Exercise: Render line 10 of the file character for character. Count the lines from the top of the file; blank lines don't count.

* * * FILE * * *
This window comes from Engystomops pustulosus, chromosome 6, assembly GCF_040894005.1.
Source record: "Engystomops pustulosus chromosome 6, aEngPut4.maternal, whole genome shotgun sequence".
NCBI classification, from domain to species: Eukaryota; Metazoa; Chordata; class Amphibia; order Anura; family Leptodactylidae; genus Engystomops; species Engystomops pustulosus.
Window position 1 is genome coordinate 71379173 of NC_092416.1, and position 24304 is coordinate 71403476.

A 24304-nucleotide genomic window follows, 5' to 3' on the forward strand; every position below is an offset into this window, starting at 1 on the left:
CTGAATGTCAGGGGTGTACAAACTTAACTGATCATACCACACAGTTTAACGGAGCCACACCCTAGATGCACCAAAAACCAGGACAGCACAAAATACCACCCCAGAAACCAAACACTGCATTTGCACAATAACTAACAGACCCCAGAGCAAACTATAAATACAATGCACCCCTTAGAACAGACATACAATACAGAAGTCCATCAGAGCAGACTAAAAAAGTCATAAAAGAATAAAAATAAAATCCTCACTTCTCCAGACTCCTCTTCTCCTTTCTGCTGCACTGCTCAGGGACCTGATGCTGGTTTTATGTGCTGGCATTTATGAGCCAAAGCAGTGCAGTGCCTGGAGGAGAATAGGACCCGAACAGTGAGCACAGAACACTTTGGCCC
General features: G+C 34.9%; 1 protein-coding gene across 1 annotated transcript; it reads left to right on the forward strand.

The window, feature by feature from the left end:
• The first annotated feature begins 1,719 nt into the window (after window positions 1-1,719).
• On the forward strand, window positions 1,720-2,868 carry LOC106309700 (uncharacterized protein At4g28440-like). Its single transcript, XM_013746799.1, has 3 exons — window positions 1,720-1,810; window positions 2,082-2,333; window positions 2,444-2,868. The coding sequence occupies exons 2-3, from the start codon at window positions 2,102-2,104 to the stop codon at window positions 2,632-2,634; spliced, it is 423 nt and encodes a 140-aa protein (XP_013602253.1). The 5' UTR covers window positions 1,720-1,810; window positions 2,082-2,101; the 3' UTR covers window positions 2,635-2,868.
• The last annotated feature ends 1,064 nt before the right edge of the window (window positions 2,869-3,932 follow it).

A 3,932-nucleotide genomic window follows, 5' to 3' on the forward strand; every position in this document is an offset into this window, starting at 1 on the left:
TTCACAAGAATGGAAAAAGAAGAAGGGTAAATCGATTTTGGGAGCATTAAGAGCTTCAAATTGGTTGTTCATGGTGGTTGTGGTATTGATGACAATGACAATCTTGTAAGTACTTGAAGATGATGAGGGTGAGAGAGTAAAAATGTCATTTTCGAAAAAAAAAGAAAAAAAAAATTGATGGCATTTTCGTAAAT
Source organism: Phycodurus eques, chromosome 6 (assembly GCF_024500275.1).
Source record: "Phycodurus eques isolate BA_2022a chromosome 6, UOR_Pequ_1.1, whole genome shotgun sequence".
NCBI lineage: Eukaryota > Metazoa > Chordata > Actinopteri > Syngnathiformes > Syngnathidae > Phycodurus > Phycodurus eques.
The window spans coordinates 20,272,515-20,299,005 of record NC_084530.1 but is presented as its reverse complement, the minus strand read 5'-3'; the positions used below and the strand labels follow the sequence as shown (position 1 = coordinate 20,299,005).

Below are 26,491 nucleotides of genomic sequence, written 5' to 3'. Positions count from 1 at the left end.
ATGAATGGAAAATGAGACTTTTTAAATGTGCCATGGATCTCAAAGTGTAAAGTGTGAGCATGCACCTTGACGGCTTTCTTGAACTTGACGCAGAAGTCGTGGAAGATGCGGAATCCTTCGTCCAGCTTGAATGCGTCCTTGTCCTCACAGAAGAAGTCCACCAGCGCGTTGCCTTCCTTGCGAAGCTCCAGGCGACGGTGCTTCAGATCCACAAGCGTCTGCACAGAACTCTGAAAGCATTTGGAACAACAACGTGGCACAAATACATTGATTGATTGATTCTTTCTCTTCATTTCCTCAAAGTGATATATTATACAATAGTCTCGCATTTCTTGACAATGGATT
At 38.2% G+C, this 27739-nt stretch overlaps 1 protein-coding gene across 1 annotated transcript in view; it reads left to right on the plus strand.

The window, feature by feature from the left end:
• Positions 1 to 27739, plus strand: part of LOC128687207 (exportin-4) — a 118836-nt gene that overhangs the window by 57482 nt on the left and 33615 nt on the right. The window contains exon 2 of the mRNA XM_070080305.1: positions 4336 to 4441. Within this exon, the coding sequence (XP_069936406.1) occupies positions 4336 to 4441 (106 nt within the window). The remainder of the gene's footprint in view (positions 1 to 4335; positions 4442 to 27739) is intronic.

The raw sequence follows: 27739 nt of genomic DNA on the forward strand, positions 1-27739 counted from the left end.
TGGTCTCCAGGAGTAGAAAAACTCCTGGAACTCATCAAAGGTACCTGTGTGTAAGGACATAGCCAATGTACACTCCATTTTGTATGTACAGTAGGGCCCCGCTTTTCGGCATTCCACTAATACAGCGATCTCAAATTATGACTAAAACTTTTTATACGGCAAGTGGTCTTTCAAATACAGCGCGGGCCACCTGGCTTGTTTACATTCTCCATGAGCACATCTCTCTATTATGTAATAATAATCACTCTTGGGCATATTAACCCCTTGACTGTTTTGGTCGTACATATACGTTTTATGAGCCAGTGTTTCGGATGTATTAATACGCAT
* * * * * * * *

• On the forward strand, window positions 1,720-2,868 carry LOC106309700 (uncharacterized protein At4g28440-like). Its single transcript, XM_013746799.1, has 3 exons — window positions 1,720-1,810; window positions 2,082-2,333; window positions 2,444-2,868. The coding sequence occupies exons 2-3, from the start codon at window positions 2,102-2,104 to the stop codon at window positions 2,632-2,634; spliced, it is 423 nt and encodes a 140-aa protein (XP_013602253.1). The 5' UTR covers window positions 1,720-1,810; window positions 2,082-2,101; the 3' UTR covers window positions 2,635-2,868.